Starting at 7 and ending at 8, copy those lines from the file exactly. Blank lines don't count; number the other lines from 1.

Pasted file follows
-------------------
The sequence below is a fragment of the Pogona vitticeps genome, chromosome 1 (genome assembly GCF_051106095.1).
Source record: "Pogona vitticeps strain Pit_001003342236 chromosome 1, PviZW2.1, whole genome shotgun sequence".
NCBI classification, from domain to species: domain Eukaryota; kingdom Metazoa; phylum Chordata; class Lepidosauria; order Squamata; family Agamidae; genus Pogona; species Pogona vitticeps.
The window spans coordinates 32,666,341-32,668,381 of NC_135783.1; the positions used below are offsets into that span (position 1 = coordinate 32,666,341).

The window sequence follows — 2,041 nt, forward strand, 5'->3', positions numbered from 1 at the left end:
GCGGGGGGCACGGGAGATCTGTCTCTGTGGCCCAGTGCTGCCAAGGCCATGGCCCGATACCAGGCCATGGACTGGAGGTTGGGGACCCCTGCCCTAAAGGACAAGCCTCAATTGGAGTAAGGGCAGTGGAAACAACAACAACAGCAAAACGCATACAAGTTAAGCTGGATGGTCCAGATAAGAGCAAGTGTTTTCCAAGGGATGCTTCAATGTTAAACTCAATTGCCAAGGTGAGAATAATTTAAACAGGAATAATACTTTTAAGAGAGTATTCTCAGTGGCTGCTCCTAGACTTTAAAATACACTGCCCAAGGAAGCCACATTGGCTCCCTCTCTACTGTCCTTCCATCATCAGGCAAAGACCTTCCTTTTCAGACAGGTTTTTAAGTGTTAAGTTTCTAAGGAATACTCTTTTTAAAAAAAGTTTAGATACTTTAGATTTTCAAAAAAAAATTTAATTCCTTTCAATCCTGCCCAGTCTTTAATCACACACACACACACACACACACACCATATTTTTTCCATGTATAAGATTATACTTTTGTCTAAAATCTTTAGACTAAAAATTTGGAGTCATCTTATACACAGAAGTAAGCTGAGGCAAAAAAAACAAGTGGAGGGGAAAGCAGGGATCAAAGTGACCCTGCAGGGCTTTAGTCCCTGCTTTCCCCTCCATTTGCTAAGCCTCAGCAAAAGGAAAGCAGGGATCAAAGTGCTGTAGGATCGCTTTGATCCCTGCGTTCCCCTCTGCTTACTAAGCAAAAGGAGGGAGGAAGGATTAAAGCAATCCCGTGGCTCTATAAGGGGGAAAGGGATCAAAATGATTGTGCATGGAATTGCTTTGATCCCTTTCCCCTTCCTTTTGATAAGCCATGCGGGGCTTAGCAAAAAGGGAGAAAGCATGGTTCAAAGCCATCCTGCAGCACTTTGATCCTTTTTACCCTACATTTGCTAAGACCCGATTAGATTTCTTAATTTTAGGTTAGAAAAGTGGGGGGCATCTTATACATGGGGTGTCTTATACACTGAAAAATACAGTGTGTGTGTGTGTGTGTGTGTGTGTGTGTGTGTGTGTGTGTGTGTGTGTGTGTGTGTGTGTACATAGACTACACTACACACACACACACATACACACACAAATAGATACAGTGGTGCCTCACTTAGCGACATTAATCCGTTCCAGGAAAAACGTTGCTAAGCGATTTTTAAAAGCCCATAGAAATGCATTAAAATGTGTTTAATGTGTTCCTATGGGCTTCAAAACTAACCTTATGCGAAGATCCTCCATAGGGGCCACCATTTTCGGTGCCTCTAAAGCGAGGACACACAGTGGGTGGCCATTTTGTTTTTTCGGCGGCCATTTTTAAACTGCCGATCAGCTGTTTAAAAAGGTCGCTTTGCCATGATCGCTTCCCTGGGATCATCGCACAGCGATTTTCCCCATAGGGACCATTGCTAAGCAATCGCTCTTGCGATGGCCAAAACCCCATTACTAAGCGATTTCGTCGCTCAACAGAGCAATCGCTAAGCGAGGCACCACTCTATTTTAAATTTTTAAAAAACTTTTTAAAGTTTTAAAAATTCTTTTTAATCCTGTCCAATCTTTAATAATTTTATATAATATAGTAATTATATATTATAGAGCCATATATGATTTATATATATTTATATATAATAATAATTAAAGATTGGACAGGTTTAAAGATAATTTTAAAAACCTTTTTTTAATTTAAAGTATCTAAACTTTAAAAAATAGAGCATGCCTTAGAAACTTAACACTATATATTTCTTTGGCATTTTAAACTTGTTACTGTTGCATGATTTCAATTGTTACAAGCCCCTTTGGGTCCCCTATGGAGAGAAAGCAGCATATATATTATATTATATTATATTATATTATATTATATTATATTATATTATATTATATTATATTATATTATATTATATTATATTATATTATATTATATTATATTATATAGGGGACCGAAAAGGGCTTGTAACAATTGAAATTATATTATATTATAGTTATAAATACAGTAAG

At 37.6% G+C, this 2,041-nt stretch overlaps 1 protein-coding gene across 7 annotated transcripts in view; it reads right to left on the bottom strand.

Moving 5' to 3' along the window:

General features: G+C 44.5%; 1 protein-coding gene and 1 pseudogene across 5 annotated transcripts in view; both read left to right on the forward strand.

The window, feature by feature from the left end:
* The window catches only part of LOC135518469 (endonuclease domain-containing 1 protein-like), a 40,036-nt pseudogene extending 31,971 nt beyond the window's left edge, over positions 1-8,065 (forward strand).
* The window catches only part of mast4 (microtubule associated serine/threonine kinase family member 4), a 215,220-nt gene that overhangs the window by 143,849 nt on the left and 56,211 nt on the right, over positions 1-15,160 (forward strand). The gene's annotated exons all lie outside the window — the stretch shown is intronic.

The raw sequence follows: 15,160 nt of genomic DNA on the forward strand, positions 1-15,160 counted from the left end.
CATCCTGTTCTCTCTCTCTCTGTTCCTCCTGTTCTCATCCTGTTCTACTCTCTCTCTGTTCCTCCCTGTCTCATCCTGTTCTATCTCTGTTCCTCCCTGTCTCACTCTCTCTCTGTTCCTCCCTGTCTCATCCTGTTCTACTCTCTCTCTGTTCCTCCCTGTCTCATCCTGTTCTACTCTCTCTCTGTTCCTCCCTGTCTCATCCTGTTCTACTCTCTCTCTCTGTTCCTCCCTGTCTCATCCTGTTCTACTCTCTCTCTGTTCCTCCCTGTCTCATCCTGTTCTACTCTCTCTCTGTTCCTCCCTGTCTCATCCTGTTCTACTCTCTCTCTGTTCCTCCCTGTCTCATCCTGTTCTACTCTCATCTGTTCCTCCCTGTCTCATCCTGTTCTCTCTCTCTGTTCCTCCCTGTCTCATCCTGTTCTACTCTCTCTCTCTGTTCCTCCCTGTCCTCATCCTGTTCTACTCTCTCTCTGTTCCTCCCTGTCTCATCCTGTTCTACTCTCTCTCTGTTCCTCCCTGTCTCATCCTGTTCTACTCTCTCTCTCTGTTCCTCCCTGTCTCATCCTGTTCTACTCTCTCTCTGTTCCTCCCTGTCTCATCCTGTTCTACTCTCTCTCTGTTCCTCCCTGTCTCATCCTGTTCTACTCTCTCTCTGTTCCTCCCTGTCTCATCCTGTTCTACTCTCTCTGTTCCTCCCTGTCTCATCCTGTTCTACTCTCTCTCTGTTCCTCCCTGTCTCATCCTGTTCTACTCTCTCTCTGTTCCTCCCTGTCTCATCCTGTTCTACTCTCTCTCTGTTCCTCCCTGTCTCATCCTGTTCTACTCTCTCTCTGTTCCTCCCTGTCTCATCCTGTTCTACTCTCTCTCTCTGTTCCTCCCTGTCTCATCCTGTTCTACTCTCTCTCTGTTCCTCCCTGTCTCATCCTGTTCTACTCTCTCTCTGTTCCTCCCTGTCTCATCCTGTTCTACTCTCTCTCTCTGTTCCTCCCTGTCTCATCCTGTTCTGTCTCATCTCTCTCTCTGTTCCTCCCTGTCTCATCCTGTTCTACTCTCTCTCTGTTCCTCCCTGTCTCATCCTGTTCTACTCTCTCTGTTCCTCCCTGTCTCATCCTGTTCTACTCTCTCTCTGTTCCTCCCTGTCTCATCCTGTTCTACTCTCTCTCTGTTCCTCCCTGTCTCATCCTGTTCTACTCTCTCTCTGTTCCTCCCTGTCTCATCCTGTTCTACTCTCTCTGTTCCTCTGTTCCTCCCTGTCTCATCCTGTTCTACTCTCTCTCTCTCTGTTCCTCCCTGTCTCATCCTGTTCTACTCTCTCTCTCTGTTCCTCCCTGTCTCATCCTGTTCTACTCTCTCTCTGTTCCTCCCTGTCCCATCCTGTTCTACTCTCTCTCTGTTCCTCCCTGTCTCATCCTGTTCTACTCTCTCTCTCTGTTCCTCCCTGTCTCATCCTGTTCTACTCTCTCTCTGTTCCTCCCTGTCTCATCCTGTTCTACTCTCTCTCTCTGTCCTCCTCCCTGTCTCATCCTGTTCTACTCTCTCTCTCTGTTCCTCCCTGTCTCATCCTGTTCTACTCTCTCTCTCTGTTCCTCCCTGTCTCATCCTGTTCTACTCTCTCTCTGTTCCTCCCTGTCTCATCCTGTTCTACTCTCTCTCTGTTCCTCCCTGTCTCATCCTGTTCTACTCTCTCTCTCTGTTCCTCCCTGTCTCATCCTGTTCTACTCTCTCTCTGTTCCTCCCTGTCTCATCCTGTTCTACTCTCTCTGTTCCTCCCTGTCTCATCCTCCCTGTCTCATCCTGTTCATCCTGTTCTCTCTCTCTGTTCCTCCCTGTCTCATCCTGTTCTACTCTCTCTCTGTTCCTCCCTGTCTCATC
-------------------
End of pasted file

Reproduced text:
At 37.6% G+C, this 2,041-nt stretch overlaps 1 protein-coding gene across 7 annotated transcripts in view; it reads right to left on the bottom strand.

Moving 5' to 3' along the window: